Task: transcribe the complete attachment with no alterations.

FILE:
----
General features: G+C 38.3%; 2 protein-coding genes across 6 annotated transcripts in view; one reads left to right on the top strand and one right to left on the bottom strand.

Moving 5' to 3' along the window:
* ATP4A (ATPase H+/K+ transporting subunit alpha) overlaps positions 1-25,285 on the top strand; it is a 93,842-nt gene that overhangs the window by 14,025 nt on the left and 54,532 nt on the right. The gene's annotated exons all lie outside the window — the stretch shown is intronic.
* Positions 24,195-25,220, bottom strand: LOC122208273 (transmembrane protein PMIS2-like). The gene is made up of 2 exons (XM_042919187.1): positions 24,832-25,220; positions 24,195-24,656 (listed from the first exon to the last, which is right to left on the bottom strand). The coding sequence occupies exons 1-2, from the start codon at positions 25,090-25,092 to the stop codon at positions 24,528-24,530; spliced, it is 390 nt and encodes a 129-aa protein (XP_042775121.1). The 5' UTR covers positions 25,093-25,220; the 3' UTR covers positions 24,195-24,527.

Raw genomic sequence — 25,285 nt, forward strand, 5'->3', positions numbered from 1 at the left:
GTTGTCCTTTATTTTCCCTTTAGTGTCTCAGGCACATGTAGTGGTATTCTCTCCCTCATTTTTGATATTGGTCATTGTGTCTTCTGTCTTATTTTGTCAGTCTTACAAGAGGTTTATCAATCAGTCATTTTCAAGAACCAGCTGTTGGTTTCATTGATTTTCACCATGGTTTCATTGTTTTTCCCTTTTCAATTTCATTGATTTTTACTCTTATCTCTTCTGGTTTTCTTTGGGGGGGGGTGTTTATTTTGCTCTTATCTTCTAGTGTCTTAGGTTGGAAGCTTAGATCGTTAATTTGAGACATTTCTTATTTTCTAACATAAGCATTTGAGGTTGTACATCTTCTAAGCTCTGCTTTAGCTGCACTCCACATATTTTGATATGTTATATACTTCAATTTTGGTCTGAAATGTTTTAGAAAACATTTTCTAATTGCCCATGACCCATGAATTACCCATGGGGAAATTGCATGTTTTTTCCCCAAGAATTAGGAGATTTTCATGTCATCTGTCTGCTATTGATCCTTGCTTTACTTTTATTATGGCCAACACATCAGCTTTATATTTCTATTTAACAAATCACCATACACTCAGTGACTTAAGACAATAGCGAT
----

General features: G+C 38.3%; 2 protein-coding genes across 6 annotated transcripts in view; one reads left to right on the top strand and one right to left on the bottom strand.

Moving 5' to 3' along the window:
* ATP4A (ATPase H+/K+ transporting subunit alpha) overlaps positions 1-25,285 on the top strand; it is a 93,842-nt gene that overhangs the window by 14,025 nt on the left and 54,532 nt on the right. The gene's annotated exons all lie outside the window — the stretch shown is intronic.
* Positions 24,195-25,220, bottom strand: LOC122208273 (transmembrane protein PMIS2-like). The gene is made up of 2 exons (XM_042919187.1): positions 24,832-25,220; positions 24,195-24,656 (listed from the first exon to the last, which is right to left on the bottom strand). The coding sequence occupies exons 1-2, from the start codon at positions 25,090-25,092 to the stop codon at positions 24,528-24,530; spliced, it is 390 nt and encodes a 129-aa protein (XP_042775121.1). The 5' UTR covers positions 25,093-25,220; the 3' UTR covers positions 24,195-24,527.

Raw genomic sequence — 25,285 nt, forward strand, 5'->3', positions numbered from 1 at the left:
GTTGTCCTTTATTTTCCCTTTAGTGTCTCAGGCACATGTAGTGGTATTCTCTCCCTCATTTTTGATATTGGTCATTGTGTCTTCTGTCTTATTTTGTCAGTCTTACAAGAGGTTTATCAATCAGTCATTTTCAAGAACCAGCTGTTGGTTTCATTGATTTTCACCATGGTTTCATTGTTTTTCCCTTTTCAATTTCATTGATTTTTACTCTTATCTCTTCTGGTTTTCTTTGGGGGGGGGTGTTTATTTTGCTCTTATCTTCTAGTGTCTTAGGTTGGAAGCTTAGATCGTTAATTTGAGACATTTCTTATTTTCTAACATAAGCATTTGAGGTTGTACATCTTCTAAGCTCTGCTTTAGCTGCACTCCACATATTTTGATATGTTATATACTTCAATTTTGGTCTGAAATGTTTTAGAAAACATTTTCTAATTGCCCATGACCCATGAATTACCCATGGGGAAATTGCATGTTTTTTCCCCAAGAATTAGGAGATTTTCATGTCATCTGTCTGCTATTGATCCTTGCTTTACTTTTATTATGGCCAACACATCAGCTTTATATTTCTATTTAACAAATCACCATACACTCAGTGACTTAAGACAATAGCGAT